C. Instructional Sequence: 1. Gather the students in the group time area 2. Explain what are opposites 3. Begin to create a concept map and give an example 4. Ask student to try and come up with their own examples 5. Introduce the craft assignment D. Monitoring Student Engagement and Learning: (What will the teacher do to ensure student engagement?)

Walk around the classroom and observing the students progress of their illustrations and observing their understanding of the lesson. Their illustrations will be a paper folded in half and the students will have to draw an example of day on one half and night on the other half. See attachment
E. Student Interactions: (How will you structure opportunities for students to work with partners or in groups? What criteria will you use when forming groups?)

I will randomly pick students and set up two groups where they can each draw opposite similar to the individual illustrations but with their own examples. When complete, the two groups will present their illustrations.
F. Closure: Purpose of the Lesson is clearly restated by students and/or teacher (Objectives and Assessment)
Implemented August 2013 Adapted from Layzell, D., (2013). Lesson Plan Model. Illinois State University; Leland Stanford Junior University (2012) ed-Teacher Performance Assessment; Tomlinson, C. (2004) How to differentiate in mixed ability classrooms; Worldclass Instructional Design and Assessment (2012) WIDA 2012 Amplified ELD Standards.

Concordia University Chicago College of Education Lesson Plan Design 2013 3 The students will have been able to successfully illustrate the opposite of day and night. Also, they will have been able to identify the opposite of a given example based off the group work.
Lesson Plan Details Instructional Materials: construction paper, markers, crayons, colored pencils, glue, pencils. Use of Technology: Computers Students will be able look up more examples of opposites in real life, specifically at home. The student with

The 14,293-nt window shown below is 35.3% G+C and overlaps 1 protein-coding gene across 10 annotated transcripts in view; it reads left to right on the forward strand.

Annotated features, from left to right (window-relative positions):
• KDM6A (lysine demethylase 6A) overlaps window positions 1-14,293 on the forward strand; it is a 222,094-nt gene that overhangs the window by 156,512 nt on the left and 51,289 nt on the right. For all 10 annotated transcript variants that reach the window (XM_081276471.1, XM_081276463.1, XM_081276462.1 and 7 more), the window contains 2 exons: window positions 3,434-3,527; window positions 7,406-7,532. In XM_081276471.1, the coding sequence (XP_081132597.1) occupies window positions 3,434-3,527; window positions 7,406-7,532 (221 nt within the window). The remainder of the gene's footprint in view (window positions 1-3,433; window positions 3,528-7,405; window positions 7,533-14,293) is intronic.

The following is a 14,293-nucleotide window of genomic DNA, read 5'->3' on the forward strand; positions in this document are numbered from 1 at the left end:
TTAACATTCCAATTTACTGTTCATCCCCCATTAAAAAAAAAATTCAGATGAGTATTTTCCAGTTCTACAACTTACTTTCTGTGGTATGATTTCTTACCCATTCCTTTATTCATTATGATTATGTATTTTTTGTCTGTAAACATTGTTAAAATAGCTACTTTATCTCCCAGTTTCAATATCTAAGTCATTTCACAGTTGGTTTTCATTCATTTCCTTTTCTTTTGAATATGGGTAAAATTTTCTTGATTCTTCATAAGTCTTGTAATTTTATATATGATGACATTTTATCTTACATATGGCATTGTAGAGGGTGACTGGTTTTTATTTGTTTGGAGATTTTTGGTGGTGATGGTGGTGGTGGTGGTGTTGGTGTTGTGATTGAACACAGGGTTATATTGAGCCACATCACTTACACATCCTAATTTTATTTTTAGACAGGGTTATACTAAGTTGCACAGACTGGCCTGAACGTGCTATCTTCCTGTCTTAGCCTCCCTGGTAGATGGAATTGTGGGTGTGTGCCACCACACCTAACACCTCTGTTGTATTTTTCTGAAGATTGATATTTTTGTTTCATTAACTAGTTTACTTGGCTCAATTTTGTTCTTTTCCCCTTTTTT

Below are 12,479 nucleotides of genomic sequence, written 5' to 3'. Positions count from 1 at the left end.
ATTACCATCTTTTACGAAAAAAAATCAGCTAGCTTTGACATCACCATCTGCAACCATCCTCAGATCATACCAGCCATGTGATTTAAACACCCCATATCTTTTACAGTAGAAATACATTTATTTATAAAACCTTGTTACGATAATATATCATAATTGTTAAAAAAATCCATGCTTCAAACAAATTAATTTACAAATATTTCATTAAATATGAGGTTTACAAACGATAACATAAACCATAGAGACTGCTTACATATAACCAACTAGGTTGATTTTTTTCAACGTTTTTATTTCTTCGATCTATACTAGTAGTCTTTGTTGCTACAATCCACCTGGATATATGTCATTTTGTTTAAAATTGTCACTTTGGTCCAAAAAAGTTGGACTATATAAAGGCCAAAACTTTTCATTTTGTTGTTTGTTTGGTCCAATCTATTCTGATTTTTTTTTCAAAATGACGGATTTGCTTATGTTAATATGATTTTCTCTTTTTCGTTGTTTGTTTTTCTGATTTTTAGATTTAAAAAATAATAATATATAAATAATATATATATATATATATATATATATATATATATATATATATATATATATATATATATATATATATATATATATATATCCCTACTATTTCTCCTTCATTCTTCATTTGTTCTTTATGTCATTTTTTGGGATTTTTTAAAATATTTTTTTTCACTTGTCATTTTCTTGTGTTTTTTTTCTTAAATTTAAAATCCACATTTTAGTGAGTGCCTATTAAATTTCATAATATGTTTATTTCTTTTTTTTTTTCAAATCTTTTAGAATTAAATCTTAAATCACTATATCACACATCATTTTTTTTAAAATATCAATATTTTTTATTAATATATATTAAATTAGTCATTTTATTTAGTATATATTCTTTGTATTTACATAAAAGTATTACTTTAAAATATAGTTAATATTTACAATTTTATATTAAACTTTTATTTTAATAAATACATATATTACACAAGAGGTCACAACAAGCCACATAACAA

limited motor skills will have access to the computer to construct his illustration.
Safety in the Physical Environment: I will ensure that all the materials are being properly used, for example, I will ensure that the glue will be

applied only to the paper and not on other children or surface areas in the classroom.
Academic Language Explain how the Academic Language is scaffolded in the Lesson using Sensory, Graphic and/or Interactive supports.

List the Academic Language used in the Lesson. Include Tier 1, 2, and 3 language.

Describe the Evidence that Students know and use Academic Language appropriately:

Daytime, nighttime, opposites, craft, illustration

By having the students illustrate night and day, they will be able to see their own perspectives of night and day with the help of my explanation of they are. Each individual student will be able to add their own nighttime routine and help them understand that everyones nighttime and daytime is a little different.

I will ask students questions using academic language and help them learn the vocabulary as the lesson goes on. I will have the words written out on the concept map so that they can use them during their group presentation.

Assessment (Identify the type(s) of assessment used in this lesson. Explain how it provides evidence that students will meet the objective(s). At least one type of assessment is required in a lesson plan.)